The Sox could also look to cobble together a solution involving Mike Carp and Daniel Nava, who combined to start 31 games at the position in 2013, and spend their money elsewhere. If they need a catcher or first baseman from outside the organization, it’s possible they could deal displaced third baseman Will Middlebrooks and look to a veteran free agent such as Jhonny Peralta or Juan Uribe. That said, Middlebrooks’ solid play after being recalled in August (.276/.329/.476 in 158 PA) may have salvaged his job.
With the pickup of Jon Lester’s $13 million option, Boston has six starters under control (John Lackey, Clay Buchholz, Jake Peavy, Felix Doubront and Ryan Dempster being the others). Even so, it’s been reported that the team could have interest in 25-year-old Japanese righty Masahiro Tanaka, who’s coming off a 24-0, 1.27 ERA regular season. His posting fee could be somewhere between $75-100 million, and that’s without considering salary. For a team like the Yankees, who are certain to pursue him to bolster a decimated rotation, he’s almost a necessity; for the Sox, he’d be a luxury, a place to spend some of their post-blockbuster savings — all while sticking it to their division rivals.
Bottom line: The newly-crowned world champions will no doubt experience some turnover between now and Opening Day, but having cleared considerable salary space amid last year’s disaster, they have money to spend. They’re set up to get younger with Bogaerts and Bradley, and have some moving parts that grant Cherington flexibility in assembling next year’s roster.
Tampa Bay Rays
2013 Results: 92-71, won second AL wild card, lost Division Series to Red Sox
Run differential: +54, 11th in MLB
Pending Free Agents: RHP Jesse Crain, RHP Roberto Hernandez, 2B/OF Kelly Johnson, 1B James Loney, C Jose Molina, RHP Juan Carlos Oviedo, RHP Fernando Rodney, DH/OF Luke Scott, RHP Jamey Wright, DH/OF Delmon Young
The Rays face a whole lot of turnover in 2014. Among the pitchers, the only ones likely to be missed are Rodney and Wright. Rodney, who turns 37 in March, saved 37 games but his ERA and walk rate regressed considerably from 2012 to 2013. He has hinted he would grant the team a hometown discount to stay, though if another team throws silly money at him, Tampa Bay isn’t likely to counter. Wright, who turns 39 in December, was once again handy and durable in lower-leverage duty, making 66 appearances with a 3.09 ERA and strong peripherals. He’s riding a string of making good on eight straight minor league deals, and won’t cost much to retain.
If Rodney does depart, the Rays could consider bringing back Oviedo, whose option they declined. He could compete with Joel Peralta for the closer role. Playing under the name Leo Nunez, Oviedo saved 92 games for the Marlins from 2009-2011 but missed all of 2012 with legal difficulties and a UCL sprain that led to Tommy John surgery, and he also didn’t pitch in 2013.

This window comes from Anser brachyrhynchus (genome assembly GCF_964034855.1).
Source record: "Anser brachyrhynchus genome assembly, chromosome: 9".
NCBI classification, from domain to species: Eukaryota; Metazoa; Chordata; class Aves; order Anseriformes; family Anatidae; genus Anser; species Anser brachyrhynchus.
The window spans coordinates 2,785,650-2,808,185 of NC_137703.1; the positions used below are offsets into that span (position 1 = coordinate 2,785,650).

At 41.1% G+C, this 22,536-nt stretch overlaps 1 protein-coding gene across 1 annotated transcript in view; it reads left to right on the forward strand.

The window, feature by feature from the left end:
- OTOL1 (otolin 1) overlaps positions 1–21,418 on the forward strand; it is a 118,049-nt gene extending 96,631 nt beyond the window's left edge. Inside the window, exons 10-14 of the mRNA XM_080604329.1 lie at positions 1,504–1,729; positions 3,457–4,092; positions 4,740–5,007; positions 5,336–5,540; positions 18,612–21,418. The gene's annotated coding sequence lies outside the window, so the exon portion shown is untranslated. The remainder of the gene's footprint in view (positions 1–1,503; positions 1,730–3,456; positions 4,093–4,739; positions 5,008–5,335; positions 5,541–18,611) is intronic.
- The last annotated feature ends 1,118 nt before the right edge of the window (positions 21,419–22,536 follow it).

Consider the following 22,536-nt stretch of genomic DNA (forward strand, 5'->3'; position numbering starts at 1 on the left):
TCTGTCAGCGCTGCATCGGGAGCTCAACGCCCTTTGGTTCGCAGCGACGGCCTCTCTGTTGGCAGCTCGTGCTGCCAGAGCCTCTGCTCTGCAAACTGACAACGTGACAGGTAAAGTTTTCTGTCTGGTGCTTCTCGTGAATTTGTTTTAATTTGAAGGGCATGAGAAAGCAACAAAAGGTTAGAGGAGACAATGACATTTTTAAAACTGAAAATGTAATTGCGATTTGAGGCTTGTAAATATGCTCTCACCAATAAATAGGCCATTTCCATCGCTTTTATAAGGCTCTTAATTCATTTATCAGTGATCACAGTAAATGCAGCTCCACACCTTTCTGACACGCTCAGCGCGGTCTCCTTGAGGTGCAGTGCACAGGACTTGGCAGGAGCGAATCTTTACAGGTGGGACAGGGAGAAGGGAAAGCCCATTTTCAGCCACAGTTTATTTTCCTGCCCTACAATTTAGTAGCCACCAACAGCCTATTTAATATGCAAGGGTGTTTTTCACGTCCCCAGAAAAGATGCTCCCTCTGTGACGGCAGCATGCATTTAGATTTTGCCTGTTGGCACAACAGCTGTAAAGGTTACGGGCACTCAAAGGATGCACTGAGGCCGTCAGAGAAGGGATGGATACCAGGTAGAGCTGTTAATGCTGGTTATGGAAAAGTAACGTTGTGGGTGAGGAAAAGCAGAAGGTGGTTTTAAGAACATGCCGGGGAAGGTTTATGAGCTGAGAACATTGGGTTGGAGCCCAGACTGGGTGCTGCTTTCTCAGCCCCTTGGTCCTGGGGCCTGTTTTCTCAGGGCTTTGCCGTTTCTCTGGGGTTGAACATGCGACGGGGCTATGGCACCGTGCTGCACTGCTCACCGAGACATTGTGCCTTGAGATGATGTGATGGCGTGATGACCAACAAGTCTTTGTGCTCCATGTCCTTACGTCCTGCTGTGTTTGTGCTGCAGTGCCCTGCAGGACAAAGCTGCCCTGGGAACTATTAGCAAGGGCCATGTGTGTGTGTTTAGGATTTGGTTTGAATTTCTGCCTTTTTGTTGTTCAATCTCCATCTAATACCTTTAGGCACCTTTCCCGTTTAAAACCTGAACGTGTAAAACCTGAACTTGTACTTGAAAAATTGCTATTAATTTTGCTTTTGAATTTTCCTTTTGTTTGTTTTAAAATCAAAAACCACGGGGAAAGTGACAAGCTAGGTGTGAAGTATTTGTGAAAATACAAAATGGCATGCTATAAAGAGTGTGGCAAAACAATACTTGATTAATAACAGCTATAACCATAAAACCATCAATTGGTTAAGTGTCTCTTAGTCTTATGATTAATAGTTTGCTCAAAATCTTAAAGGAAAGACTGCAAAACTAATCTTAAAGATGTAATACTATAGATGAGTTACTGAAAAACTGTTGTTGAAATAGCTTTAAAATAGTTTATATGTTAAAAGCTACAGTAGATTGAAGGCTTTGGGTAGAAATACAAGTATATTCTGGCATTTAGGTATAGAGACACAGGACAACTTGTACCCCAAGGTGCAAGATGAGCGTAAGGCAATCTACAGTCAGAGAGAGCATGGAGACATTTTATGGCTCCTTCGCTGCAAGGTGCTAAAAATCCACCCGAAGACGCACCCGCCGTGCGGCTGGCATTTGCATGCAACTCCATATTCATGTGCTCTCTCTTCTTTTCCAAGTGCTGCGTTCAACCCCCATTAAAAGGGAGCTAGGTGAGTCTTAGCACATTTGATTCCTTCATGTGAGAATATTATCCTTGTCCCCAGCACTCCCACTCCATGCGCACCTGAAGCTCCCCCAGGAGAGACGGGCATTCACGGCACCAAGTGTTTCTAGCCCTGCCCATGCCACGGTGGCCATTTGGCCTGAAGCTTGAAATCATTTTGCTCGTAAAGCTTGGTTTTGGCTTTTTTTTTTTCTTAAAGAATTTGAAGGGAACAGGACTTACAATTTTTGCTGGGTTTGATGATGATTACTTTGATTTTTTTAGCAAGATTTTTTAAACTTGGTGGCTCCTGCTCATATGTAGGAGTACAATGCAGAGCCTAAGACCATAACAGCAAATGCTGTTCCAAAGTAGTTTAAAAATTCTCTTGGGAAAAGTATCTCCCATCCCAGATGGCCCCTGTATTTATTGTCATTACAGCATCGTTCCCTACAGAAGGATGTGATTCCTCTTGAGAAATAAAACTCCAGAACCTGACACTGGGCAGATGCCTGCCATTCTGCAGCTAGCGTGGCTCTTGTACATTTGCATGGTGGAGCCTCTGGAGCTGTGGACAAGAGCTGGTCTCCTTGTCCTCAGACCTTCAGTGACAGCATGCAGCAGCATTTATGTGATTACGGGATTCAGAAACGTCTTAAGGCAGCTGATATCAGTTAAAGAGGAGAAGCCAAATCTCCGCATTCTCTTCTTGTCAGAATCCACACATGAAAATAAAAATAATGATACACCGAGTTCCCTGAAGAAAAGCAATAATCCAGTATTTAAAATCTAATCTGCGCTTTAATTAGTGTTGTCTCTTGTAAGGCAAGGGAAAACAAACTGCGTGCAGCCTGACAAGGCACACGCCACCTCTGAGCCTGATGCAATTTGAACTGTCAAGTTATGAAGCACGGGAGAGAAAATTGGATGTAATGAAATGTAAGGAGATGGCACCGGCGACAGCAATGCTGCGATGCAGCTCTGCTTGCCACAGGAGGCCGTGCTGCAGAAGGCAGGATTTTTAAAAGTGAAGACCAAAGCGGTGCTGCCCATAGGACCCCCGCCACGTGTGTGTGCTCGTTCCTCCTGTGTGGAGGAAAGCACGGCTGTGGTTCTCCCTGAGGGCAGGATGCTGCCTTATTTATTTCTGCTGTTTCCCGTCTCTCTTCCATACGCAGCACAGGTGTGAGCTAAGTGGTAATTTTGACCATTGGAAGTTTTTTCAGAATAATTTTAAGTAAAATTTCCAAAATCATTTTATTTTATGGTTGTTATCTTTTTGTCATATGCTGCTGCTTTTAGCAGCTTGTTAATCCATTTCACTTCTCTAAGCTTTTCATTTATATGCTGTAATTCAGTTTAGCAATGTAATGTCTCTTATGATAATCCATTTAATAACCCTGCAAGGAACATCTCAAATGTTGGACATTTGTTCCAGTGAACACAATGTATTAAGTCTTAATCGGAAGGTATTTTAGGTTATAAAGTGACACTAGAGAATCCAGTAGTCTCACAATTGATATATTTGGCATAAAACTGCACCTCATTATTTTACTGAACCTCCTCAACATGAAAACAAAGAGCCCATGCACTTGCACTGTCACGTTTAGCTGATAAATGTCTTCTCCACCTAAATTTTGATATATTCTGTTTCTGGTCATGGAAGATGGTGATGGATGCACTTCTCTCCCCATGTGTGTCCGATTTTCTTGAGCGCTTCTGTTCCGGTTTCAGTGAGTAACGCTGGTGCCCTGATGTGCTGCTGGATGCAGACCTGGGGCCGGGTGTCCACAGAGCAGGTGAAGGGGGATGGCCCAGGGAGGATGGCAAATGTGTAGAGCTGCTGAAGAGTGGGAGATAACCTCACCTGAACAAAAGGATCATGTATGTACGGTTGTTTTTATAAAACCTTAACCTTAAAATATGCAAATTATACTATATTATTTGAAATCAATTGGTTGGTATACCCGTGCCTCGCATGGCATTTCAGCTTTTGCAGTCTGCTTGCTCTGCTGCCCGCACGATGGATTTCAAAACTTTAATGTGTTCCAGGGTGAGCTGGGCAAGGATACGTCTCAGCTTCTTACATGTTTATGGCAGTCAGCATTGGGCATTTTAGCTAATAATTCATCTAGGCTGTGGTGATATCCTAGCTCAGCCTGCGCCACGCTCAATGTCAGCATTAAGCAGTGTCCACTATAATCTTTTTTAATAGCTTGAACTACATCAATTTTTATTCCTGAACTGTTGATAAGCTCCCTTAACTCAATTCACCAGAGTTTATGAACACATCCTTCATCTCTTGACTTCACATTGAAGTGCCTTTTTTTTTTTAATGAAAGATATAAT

Molina, whose receiving ability is highly valued, could be back if the price is right. So could Loney, who tailed off after a hot start but still provided 2.7 WAR via .299/.348/.430 hitting and above-average defense, all for the low price of $2 million. That said, he may seek more money and security after having rejuvenated his career. Scott has hit just .231/.303/.421 while averaging 84 games over the past three years and is probably done with the organization. Prodigal son Young, miscast as a regular in Philadelphia, could return in a part-time role after a strong finish that saw him hit .258/.329/.452 with three homers in 70 PA. Johnson, who hit .235/.305/.410 with 16 homers, is versatile but expendable, particularly with the combination of the Rays picking up David DeJesus’ $6.5 million option and the possibility of incorporating 2008 overall number one pick Tim Beckham into their second base picture.
Top Prospect on the Verge: RHP Jake Odorizzi
A former Brewers supplementary first-round pick who’s already been part of two blockbuster trades — one involving Zack Greinke and the other James Shields — Odorizzi has appeared on the past three Baseball America Top 100 Prospect lists, peaking at number 68 in 2012. He has pitched in just nine major league games, making two starts for the Royals in 2012 and seven appearances (four of them starts) for the Rays in ’13.
Odorizzi spent most of this past season at Triple-A Durham, putting up a 3.33 ERA while striking out 9.0 per nine in 124 1/3 innings. He’s not overpowering, offering a low-90s fastball that can reach 95 mph, a plus curve and average slider and changeup. He’s a fourth or fifth starter who’s probably next in line if David Price is traded, Jeremy Hellickson can’t rediscover his mojo or somebody else gets hurt.
Targets: Designated hitter, first base, catcher